Thursday, April 02, 2009

April 2 Westside Art Openings

We are all amateur ethnologists finely attuned to identify. We respond to reflexive similarity and difference in others intuitively. While Edward Curtis' work with indigenous North Americans has been critiqued from many angles, photographs of Africans have not. They still fascinate easily. If the intent of art is to move the viewer emotionally, powerful ingredients are a method. But they must be balanced by narrative and idea. Photographers Beckwith and Fisher operate well within a documentary context with shadings of idea in a focus on major life rituals. I believe contemporary art can do more, and should.

Tonight Oregon photographer Thomas Miller presents his portraits of Africans. This is a great opportunity to respond, considering not only your own ethnographic experience, but its role in art. At Augen downtown.

Amy Archer is master of the repeating pattern. It is almost the texture of knitting large. At Augen on Davis. 817 SW 2nd and 716 NW Davis

Terry Toedtemeier is laughing with us all from the afterlife, and will be as we visit with his 1975 portraits of quotidian life with infrared film. Infrared is radiant energy with longer wavelength than red. Infrared wavelengths span from visible red light, about a hundredth of the diameter of a human hair, to microwaves, less than a third of an inch. Common infrared films respond to wavelengths very close to red. They show a soft monochrome image with some things shifted, tree leaves are white. There is also magic to be made using an infrared flash to make portraits in very dark places unobtrusively. Terry's artistry is taking the ordinary and transforming it into art, from geologic phenomena, to the personal.

Alexis Pike makes landscape photographs of the West. His selective lens captures the dream West painted onto buildings. It is a reassuring reflection of culture and Western culture. Perhaps some of these pieces are public art in their home habitat. In that sense they are charming and unexpected for being so straightforward; surreal too.

At Blue Sky Gallery 122 NW 8th

A Hunter's Return To The Good Country is a show by by Jessie Bean, Amy Chan, Rachel Denny, Jessica Polka, Brieana Ruais, Michael Russem, and Wesley Younie. Fontanelle wins the copywriting award for the month: "These seven artists offer unique insights into our most primal instincts as hunters and gatherers through a variety of mediums including sculpture, embroidery, painting, drawing, assemblage, and installation. The works on view have all been created with a common passion for collecting, cataloguing, displaying, and questioning elements from our natural and physical world.

After leaving Earth's ancient forests, man suffered the loss of connection to the woodlands it once considered so sacred. In an attempt to patch the gap created by the transition between rural and urban environments, man sought to bring the magic home with them. Some displayed their "hunting trophies" out of pure lust for the beauty of the physical and natural world. Others could not contain their instinctual curiosity and began to examine their gatherings further. They started cataloguing the seemingly dull with an appetite to reveal the wonder of the universe and our place in it. They intuitively knew that through examining even the smallest component, something glorious and new would reveal itself.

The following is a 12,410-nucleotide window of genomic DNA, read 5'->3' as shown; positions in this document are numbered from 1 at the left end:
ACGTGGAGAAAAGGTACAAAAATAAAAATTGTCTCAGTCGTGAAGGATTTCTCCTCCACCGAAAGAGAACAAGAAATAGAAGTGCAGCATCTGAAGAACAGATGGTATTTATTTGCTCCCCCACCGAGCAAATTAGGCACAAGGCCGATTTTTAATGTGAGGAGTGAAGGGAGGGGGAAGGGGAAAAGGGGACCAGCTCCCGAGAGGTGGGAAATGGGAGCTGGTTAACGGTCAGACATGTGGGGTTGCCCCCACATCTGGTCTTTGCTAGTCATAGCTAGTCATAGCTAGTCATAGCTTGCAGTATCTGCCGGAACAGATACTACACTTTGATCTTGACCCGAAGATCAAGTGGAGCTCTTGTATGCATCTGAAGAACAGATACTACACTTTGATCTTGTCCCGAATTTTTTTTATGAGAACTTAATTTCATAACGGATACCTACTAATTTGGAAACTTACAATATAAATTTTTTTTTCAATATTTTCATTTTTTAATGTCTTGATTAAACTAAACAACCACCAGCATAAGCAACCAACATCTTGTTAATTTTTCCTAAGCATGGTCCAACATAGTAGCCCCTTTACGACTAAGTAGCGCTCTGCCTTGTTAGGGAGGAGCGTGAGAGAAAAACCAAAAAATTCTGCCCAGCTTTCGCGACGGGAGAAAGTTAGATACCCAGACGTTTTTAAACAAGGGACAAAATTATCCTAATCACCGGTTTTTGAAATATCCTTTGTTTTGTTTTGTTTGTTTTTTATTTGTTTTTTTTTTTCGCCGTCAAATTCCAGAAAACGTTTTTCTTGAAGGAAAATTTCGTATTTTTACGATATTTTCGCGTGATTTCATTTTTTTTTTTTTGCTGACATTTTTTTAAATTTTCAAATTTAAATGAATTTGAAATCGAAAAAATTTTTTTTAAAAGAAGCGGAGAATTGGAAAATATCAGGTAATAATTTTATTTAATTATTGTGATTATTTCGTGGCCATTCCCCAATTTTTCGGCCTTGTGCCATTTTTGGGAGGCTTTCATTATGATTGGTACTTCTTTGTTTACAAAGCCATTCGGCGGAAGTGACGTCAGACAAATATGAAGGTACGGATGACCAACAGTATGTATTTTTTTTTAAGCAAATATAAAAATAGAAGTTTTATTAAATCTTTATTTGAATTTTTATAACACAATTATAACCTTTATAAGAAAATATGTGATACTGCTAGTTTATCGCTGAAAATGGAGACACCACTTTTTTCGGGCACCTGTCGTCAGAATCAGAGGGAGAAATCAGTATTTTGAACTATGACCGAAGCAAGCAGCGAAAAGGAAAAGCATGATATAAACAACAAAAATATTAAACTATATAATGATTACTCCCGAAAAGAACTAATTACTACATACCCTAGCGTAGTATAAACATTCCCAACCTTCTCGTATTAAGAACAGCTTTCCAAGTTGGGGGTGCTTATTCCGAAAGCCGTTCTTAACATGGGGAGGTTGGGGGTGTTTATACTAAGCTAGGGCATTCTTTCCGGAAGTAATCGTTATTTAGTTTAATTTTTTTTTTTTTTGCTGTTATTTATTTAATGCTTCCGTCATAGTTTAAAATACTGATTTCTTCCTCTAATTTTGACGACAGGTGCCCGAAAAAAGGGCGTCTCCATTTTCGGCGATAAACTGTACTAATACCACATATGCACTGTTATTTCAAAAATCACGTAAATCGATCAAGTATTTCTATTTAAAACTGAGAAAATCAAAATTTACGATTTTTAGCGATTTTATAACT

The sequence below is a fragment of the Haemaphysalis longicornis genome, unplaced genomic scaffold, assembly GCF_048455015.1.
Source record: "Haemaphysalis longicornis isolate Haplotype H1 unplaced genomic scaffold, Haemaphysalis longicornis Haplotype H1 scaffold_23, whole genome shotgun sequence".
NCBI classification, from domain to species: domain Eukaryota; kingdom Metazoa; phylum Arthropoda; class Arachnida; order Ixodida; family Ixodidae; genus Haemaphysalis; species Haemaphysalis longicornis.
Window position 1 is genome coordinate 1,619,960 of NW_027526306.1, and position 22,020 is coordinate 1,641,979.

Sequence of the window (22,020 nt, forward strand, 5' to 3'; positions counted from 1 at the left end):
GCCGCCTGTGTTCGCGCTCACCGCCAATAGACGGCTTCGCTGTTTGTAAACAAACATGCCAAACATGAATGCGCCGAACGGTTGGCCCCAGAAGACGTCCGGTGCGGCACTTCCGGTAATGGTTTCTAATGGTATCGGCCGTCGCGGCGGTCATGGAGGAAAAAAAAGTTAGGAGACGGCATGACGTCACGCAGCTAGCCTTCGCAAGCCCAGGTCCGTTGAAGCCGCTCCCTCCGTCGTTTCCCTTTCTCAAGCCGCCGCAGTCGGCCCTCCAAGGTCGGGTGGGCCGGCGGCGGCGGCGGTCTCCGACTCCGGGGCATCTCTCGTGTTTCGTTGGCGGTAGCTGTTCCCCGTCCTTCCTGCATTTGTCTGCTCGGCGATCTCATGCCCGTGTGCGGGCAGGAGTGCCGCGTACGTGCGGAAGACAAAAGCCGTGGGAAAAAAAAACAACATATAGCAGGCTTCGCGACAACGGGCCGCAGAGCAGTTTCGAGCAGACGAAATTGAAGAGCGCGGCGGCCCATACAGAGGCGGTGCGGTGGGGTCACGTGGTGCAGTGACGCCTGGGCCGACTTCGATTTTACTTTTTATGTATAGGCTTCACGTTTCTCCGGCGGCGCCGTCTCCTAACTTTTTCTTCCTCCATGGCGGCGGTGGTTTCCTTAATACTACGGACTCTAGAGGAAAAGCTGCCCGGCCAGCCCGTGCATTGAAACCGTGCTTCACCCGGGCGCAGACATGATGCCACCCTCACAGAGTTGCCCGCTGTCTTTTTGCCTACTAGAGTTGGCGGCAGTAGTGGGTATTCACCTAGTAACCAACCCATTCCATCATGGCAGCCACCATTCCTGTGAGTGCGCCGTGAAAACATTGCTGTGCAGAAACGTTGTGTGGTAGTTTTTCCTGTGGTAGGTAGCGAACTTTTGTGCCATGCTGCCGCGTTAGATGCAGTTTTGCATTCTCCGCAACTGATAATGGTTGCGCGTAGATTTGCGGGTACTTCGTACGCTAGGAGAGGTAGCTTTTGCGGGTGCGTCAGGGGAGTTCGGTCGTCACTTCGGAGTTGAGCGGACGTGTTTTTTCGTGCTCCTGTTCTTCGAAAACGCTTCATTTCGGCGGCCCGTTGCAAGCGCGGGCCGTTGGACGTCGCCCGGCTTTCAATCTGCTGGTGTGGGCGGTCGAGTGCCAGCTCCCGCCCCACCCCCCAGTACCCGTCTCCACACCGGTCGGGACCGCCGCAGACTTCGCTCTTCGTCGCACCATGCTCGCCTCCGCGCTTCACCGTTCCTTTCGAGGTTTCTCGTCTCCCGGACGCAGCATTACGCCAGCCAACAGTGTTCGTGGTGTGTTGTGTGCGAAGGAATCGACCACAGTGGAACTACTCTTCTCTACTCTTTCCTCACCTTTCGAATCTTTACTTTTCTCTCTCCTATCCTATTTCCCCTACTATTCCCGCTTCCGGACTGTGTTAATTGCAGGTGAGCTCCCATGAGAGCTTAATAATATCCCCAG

The exhibition will appear as a curious reliquary, presenting the artists' nostalgic attempts at exploration by showcasing reinterpreted antiquities. Influences of Victorian era fascination with the natural world can be observed in Rachel Denny's modern version of domestic "taxidermy" wall ornaments made from recycled sweaters. Jessica Polka honors great 18th century scientific discoveries and illustrations with her crocheted and embroidered "specimens", reminiscent of those found in Seba's Cabinet of Natural Curiosities. Michael Russem's delicate graphite renderings of antique postage stamp collections pay homage to some of the most important contributors to 20th century book and letter arts. In addition to other work, Wesley Younie will present the findings of a fictional naturalist in a special diorama installation".

There is music opening night 7PM-9 and later in the month a collectors' night - Show & Tell. Bring an object from your own collection! That is April 23rd at 7. At Fontanelle Gallery 205 SW Pine

Chris Rauschenberg shows his landscape photos. Rauschenberg has been making landscape photos, sometimes spanning negatives, showing a Europe ancien, Cuba, and the Souths of this continent with a fresh eye. At Elizabeth Leach 417 NW 9th

Pulliam gallery has a great representative group show including Linda Hutchins, Jeffry Mitchell, Laurie Reid, Heather Larkin Timken. In one of those which is different from the similar puzzles, Mitchell's ultrabaroque work provides a contrast. At Pulliam Gallery until 8

Musician and artist Phil Elverum shows a series of photographs, Dreams. In music he is The Microphones and Mount Eerie and this work is consistent with that. Photos by moonlight with expired film in old cameras touch lowfi romanticism. In time of rapid change it is just what is needed. In addition to music and photography, Elverum has also published a book Dawn chronicling a winter spent alone in a remote Norwegian town near the arctic circle bearing his name. At Stumptown 128 SW 3rd

The Everett Lofts are always recommended for your viewing pleasure. Start at NW Everett and NW Broadway.